(1) Concerning any child living or found within the geographical limits of its jurisdiction:

(a) who is neglected as to proper or necessary support or education as required by law, or as to medical, psychiatric, psychological or other care necessary to his well-being, or who is abandoned by his parent or other custodian;

(b) whose occupation, behavior, condition, environment or associations are such as to injure or endanger his welfare or that of others;

(c) who is beyond the control of his parent or other custodian;

(d) who is alleged to have violated or attempted to violate any state or local law or municipal ordinance, regardless of where the violation occurred except as provided in Section 63-3-520;

(e) whose custody is the subject of controversy, except in those cases where the law now gives other courts concurrent jurisdiction. In the consideration of these cases, the court shall have concurrent jurisdiction to hear and determine the issue of custody and support.

(2) For the treatment or commitment to any mental institution of a mentally defective or mentally disordered or emotionally disturbed child. Provided, that nothing herein is intended to conflict with the authority of probate courts in dealing with mental cases.

(3) Concerning any child seventeen years of age or over, living or found within the geographical limits of the court's jurisdiction, alleged to have violated or attempted to violate any State or local law or municipal ordinance prior to having become seventeen years of age and such person shall be dealt with under the provisions of this title relating to children.

(4) For the detention of a juvenile in a juvenile detention facility who is charged with committing a criminal offense when detention in a secure facility is found to be necessary pursuant to the standards set forth in Section 63-19-820 and when the facility exists in, or is otherwise available to, the county in which the crime occurred.

(B) Whenever the court has acquired the jurisdiction of any child under seventeen years of age, jurisdiction continues so long as, in the judgment of the court, it may be necessary to retain jurisdiction for the correction or education of the child, but jurisdiction shall terminate when the child attains the age of twenty-one years. Any child who has been adjudicated delinquent and placed on probation by the court remains under the authority of the court only until the expiration of the specified term of his probation. This specified term of probation may expire before but not after the eighteenth birthday of the child.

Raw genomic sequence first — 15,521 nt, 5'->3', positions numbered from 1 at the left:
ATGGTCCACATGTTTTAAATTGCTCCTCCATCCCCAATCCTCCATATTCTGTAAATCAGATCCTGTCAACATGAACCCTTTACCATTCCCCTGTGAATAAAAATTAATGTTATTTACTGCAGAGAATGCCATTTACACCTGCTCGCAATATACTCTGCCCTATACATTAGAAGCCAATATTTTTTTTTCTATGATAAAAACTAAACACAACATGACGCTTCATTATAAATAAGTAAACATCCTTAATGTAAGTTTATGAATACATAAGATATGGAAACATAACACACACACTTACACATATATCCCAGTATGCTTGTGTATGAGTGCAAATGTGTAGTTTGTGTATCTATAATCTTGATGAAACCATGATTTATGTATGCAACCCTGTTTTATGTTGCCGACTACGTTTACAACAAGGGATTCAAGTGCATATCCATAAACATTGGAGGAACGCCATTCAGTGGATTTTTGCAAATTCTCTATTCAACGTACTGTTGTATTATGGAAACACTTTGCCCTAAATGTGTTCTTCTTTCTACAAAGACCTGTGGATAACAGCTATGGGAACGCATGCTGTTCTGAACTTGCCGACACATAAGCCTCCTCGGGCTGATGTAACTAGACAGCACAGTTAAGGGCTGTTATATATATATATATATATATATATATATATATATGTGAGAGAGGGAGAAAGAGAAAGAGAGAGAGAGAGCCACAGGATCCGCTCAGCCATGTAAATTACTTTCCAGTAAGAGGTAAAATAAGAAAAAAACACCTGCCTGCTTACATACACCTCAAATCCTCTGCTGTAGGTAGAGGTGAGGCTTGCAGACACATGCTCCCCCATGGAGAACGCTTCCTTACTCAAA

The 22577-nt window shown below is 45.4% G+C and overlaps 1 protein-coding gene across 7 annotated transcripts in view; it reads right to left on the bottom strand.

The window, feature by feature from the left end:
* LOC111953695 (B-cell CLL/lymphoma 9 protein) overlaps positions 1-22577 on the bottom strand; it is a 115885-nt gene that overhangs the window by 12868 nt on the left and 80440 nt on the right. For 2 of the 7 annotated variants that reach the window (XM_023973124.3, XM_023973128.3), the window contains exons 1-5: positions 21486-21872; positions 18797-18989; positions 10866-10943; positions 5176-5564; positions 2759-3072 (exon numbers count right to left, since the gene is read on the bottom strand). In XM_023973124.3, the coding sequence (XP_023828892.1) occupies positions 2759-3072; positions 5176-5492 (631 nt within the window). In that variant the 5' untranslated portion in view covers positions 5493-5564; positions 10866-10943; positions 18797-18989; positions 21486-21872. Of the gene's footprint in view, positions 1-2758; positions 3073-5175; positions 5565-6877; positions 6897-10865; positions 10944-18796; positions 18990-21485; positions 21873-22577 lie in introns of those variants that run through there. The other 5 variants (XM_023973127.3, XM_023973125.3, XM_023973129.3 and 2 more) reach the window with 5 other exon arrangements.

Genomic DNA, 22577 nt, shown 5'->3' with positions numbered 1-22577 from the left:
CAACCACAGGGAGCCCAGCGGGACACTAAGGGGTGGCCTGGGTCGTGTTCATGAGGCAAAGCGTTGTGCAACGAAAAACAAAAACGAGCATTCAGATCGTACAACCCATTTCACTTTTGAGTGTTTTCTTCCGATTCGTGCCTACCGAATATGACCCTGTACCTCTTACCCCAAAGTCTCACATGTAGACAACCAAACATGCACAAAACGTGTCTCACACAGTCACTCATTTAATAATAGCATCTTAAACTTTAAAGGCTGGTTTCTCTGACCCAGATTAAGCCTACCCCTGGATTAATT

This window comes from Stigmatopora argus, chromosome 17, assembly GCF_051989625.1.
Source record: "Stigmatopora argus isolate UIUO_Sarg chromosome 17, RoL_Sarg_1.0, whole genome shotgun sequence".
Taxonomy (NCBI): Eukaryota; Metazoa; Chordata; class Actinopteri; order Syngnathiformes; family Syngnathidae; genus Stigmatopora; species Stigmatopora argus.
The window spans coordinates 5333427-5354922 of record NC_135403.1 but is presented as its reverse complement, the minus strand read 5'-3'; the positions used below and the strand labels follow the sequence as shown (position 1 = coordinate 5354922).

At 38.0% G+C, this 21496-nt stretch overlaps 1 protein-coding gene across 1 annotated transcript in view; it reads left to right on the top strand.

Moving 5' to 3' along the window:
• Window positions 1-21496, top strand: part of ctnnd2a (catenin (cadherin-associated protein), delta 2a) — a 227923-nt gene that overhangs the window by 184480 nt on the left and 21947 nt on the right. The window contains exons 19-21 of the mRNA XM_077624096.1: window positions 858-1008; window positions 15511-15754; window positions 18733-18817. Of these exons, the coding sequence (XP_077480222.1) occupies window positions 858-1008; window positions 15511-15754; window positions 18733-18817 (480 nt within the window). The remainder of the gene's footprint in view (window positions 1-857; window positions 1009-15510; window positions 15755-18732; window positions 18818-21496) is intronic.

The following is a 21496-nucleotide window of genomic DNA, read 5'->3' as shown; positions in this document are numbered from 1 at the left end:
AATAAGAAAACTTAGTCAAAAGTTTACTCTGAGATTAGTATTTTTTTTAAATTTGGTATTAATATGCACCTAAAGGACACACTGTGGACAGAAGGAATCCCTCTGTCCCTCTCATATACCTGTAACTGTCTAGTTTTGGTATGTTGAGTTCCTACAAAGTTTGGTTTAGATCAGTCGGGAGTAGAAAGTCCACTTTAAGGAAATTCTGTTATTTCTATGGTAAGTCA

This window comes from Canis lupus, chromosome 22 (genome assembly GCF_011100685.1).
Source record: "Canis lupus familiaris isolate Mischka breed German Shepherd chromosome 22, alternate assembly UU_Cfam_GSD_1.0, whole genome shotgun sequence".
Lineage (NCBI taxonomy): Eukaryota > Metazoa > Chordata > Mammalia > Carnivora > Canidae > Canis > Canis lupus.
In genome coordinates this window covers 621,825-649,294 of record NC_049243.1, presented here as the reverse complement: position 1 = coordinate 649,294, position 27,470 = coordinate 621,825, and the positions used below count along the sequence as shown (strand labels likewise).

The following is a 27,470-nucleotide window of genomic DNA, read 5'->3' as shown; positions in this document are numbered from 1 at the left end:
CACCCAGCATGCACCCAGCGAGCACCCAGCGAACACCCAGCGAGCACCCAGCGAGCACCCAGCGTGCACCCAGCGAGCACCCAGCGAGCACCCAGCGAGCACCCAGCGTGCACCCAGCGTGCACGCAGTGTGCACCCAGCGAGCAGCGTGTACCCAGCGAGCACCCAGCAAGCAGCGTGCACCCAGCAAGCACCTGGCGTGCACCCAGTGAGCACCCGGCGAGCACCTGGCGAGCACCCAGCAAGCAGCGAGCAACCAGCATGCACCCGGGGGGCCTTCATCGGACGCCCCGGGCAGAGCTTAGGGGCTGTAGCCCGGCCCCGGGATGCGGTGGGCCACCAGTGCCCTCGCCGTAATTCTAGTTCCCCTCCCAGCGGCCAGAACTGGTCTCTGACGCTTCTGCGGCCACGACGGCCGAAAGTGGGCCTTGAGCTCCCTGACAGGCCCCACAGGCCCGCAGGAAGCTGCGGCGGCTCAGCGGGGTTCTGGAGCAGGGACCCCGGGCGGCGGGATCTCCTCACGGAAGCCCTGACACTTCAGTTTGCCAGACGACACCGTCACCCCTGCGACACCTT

SECTION 63-3-520. Traffic and wildlife jurisdiction.

(A) The magistrate courts and municipal courts of this State have concurrent jurisdiction with the family courts for the trial of persons under seventeen years of age charged with traffic violations or violations of the provisions of Title 50 relating to fish, game, and watercraft when these courts would have jurisdiction of the offense charged if committed by an adult.

(B) The family court shall report to the Department of Motor Vehicles all adjudications of a juvenile for moving traffic violations and other violations that affect the juvenile's privilege to operate a motor vehicle including, but not limited to, controlled substance and alcohol violations as required by other courts of this State pursuant to Section 56-1-330 and shall report to the Department of Natural Resources adjudications of the provisions of Title 50.

SECTION 63-3-530. Jurisdiction in domestic matters.

(A) The family court has exclusive jurisdiction:

(1) to hear and determine matters which come within the provisions of the Uniform Interstate Family Support Act;

(2) to hear and determine actions for divorce a vinculo matrimonii, separate support and maintenance, legal separation, and in other marital litigation between the parties, and for settlement of all legal and equitable rights of the parties in the actions in and to the real and personal property of the marriage and attorney's fees, if requested by either party in the pleadings;

(3) to hear and determine actions for and related to the adoption of children and adults;

(4) to hear and determine actions for termination of parental rights, whether such action is in connection with an action for adoption or apart therefrom;

(5) (Reserved)

(6) to hear and determine actions for the annulment of marriage;

(7) (Reserved)

(8) to hear and determine actions for changing names, whether in connection with a divorce or a separate support and maintenance action or apart therefrom;

(9) to hear and determine actions for the correction of birth records;

(10) to consent to the enlistment of a minor in the military service or the employment of a minor, if a minor has no one standing in loco parentis to do so;

(11) to hear and determine proceedings within the county to compel the support of a spouse or child, whether legitimate or illegitimate;

(12) for the protection, guardianship and disposition of neglected or dependent minors in proceedings properly brought before it for the support of a spouse or child;

(13) in all cases or proceedings within the county against persons charged with failure to obey an order of the court made pursuant to authority conferred by law;

(14) to order support of a spouse or child, or both, irrespective of whether they are likely to become a public charge;

(15) to include in the requirements of an order for support the providing of necessary shelter, food, clothing, care, medical attention, expenses of confinement, both before and after the birth, the expense of educating his or her child and other proper and reasonable expenses;